You will probably be given a health questionnaire, so that the person you’re working with can get a good idea about your health history, any injuries or illness, and your experience with exercising in the past. After that, the tester will give you a series of simple tests:

Body composition - Also known asĀ  a body fat test, the trainer will use calipers to measure four areas of your body – your abdomen, hip, arm (triceps area), and thigh. If you haven’t had a body fat test before, rest assured it’s pretty painless. Calipers are just little plastic measuring devices, as pictured on the right here:

Cardiovascular - Depending on how thorough your assessment is, you may also have a cycle ergometer test, where you pedal on a stationary bike for several minutes, and your heart rate is assessed once per minute. There are several different types of tests to assess cardiovascular health. Another is the three-minute step test where you step on and off a 12-inch stool for three minutes, and then your heart rate is taken.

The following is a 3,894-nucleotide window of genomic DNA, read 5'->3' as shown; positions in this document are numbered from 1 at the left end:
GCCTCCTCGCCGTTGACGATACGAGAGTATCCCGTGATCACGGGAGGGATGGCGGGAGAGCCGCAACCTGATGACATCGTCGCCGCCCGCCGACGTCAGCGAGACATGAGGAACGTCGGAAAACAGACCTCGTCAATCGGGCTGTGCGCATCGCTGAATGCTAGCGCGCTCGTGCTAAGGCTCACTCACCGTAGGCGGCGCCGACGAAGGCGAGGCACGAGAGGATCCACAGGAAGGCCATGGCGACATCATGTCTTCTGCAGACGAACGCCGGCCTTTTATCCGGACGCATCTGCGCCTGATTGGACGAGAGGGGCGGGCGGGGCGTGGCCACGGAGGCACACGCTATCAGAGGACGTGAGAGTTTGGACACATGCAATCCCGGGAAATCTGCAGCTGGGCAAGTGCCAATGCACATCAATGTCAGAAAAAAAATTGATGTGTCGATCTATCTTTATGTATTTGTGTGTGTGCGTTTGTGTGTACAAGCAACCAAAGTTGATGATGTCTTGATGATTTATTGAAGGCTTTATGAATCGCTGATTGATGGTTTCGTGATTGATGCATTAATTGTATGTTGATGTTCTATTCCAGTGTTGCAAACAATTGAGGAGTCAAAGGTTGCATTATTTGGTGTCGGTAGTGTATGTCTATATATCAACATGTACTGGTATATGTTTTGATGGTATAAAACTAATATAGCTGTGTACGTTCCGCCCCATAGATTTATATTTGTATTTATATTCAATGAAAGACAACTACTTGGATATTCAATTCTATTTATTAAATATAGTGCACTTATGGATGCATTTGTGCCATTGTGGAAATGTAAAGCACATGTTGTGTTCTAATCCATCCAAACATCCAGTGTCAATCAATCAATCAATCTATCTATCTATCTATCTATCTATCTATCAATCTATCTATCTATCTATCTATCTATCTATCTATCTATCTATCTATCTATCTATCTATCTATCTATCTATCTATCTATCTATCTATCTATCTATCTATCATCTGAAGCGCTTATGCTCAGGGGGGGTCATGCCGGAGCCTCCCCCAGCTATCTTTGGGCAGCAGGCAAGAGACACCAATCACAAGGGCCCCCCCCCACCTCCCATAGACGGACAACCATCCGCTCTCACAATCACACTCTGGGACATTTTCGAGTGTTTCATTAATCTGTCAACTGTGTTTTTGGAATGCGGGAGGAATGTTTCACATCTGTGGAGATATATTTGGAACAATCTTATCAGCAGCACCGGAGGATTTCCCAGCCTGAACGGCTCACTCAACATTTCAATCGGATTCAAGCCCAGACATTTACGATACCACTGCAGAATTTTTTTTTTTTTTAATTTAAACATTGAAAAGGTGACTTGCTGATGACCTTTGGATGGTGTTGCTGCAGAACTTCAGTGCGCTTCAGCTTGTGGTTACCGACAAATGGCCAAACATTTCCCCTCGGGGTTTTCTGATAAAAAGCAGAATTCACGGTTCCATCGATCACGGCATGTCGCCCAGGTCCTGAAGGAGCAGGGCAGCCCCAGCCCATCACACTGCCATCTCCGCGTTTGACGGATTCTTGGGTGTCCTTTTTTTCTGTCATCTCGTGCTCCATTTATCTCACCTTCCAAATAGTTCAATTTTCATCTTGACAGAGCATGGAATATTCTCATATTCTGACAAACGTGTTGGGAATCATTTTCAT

Neither of these tests is meant to exhaust you, so don’t worry about being unable to take the test. You can take it as slowly as you need to in order to complete the test.

Flexibility - This is usually a simple sit and reach test, and it measure the flexibility of your lower back and hamstrings (the muscles on the back of your thighs). You complete the test by sitting on the floor with your feet flat against a “sit and reach box.” Then you just reach forward as far as you can. A tape measure at the top of the box will allow the tester to assess your flexibility. Here’s what the box looks like: